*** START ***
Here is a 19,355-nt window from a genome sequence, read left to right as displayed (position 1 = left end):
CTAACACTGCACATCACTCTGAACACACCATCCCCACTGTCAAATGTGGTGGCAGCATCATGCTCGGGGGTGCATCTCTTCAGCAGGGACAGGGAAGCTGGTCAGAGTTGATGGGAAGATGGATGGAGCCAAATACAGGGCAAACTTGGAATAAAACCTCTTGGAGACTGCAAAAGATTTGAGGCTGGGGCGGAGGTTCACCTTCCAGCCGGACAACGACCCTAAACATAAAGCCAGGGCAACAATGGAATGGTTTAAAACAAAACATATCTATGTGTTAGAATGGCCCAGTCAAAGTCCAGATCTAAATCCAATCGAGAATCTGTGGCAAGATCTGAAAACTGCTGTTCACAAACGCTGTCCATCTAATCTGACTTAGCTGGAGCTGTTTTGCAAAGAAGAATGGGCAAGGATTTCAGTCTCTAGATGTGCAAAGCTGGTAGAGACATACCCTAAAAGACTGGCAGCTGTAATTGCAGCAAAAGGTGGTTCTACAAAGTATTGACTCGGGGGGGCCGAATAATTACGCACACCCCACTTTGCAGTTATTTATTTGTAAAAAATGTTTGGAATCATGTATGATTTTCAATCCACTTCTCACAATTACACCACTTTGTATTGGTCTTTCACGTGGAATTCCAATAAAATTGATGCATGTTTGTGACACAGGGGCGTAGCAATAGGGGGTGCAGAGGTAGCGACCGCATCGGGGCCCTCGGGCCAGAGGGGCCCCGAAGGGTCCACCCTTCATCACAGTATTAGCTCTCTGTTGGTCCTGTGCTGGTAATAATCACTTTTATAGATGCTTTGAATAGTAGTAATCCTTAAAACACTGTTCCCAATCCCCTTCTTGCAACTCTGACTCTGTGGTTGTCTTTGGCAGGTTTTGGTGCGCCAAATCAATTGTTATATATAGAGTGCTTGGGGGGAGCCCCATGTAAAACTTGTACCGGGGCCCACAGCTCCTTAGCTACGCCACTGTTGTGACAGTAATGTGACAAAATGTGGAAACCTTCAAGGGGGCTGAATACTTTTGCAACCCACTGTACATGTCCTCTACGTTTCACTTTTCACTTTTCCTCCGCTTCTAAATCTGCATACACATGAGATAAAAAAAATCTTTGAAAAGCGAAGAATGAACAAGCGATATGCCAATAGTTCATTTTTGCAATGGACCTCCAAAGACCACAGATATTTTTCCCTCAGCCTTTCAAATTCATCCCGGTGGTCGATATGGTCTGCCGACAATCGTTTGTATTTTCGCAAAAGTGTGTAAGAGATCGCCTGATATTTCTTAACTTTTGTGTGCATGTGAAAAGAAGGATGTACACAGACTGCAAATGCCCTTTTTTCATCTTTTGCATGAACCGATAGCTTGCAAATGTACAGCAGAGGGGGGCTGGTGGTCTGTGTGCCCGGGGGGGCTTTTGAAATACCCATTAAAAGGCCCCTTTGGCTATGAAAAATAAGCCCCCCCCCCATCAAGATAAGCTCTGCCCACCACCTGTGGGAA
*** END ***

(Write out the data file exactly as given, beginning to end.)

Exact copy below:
Here is a 19,355-nt window from a genome sequence, read left to right as displayed (position 1 = left end):
CTAACACTGCACATCACTCTGAACACACCATCCCCACTGTCAAATGTGGTGGCAGCATCATGCTCGGGGGTGCATCTCTTCAGCAGGGACAGGGAAGCTGGTCAGAGTTGATGGGAAGATGGATGGAGCCAAATACAGGGCAAACTTGGAATAAAACCTCTTGGAGACTGCAAAAGATTTGAGGCTGGGGCGGAGGTTCACCTTCCAGCCGGACAACGACCCTAAACATAAAGCCAGGGCAACAATGGAATGGTTTAAAACAAAACATATCTATGTGTTAGAATGGCCCAGTCAAAGTCCAGATCTAAATCCAATCGAGAATCTGTGGCAAGATCTGAAAACTGCTGTTCACAAACGCTGTCCATCTAATCTGACTTAGCTGGAGCTGTTTTGCAAAGAAGAATGGGCAAGGATTTCAGTCTCTAGATGTGCAAAGCTGGTAGAGACATACCCTAAAAGACTGGCAGCTGTAATTGCAGCAAAAGGTGGTTCTACAAAGTATTGACTCGGGGGGGCCGAATAATTACGCACACCCCACTTTGCAGTTATTTATTTGTAAAAAATGTTTGGAATCATGTATGATTTTCAATCCACTTCTCACAATTACACCACTTTGTATTGGTCTTTCACGTGGAATTCCAATAAAATTGATGCATGTTTGTGACACAGGGGCGTAGCAATAGGGGGTGCAGAGGTAGCGACCGCATCGGGGCCCTCGGGCCAGAGGGGCCCCGAAGGGTCCACCCTTCATCACAGTATTAGCTCTCTGTTGGTCCTGTGCTGGTAATAATCACTTTTATAGATGCTTTGAATAGTAGTAATCCTTAAAACACTGTTCCCAATCCCCTTCTTGCAACTCTGACTCTGTGGTTGTCTTTGGCAGGTTTTGGTGCGCCAAATCAATTGTTATATATAGAGTGCTTGGGGGGAGCCCCATGTAAAACTTGTACCGGGGCCCACAGCTCCTTAGCTACGCCACTGTTGTGACAGTAATGTGACAAAATGTGGAAACCTTCAAGGGGGCTGAATACTTTTGCAACCCACTGTACATGTCCTCTACGTTTCACTTTTCACTTTTCCTCCGCTTCTAAATCTGCATACACATGAGATAAAAAAAATCTTTGAAAAGCGAAGAATGAACAAGCGATATGCCAATAGTTCATTTTTGCAATGGACCTCCAAAGACCACAGATATTTTTCCCTCAGCCTTTCAAATTCATCCCGGTGGTCGATATGGTCTGCCGACAATCGTTTGTATTTTCGCAAAAGTGTGTAAGAGATCGCCTGATATTTCTTAACTTTTGTGTGCATGTGAAAAGAAGGATGTACACAGACTGCAAATGCCCTTTTTTCATCTTTTGCATGAACCGATAGCTTGCAAATGTACAGCAGAGGGGGGCTGGTGGTCTGTGTGCCCGGGGGGGCTTTTGAAATACCCATTAAAAGGCCCCTTTGGCTATGAAAAATAAGCCCCCCCCCCATCAAGATAAGCTCTGCCCACCACCTGTGGGAA